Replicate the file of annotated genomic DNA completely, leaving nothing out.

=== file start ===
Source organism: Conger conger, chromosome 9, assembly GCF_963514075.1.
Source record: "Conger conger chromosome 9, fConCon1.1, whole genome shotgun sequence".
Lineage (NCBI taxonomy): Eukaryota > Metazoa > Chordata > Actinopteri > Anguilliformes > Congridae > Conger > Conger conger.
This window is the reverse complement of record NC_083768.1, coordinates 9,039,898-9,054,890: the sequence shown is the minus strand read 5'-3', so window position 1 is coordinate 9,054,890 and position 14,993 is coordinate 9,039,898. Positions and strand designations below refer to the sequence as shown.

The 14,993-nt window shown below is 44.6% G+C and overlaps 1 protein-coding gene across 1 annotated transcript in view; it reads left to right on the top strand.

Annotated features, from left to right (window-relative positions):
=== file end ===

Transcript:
Source organism: Conger conger, chromosome 9, assembly GCF_963514075.1.
Source record: "Conger conger chromosome 9, fConCon1.1, whole genome shotgun sequence".
Lineage (NCBI taxonomy): Eukaryota > Metazoa > Chordata > Actinopteri > Anguilliformes > Congridae > Conger > Conger conger.
This window is the reverse complement of record NC_083768.1, coordinates 9,039,898-9,054,890: the sequence shown is the minus strand read 5'-3', so window position 1 is coordinate 9,054,890 and position 14,993 is coordinate 9,039,898. Positions and strand designations below refer to the sequence as shown.

The 14,993-nt window shown below is 44.6% G+C and overlaps 1 protein-coding gene across 1 annotated transcript in view; it reads left to right on the top strand.

Annotated features, from left to right (window-relative positions):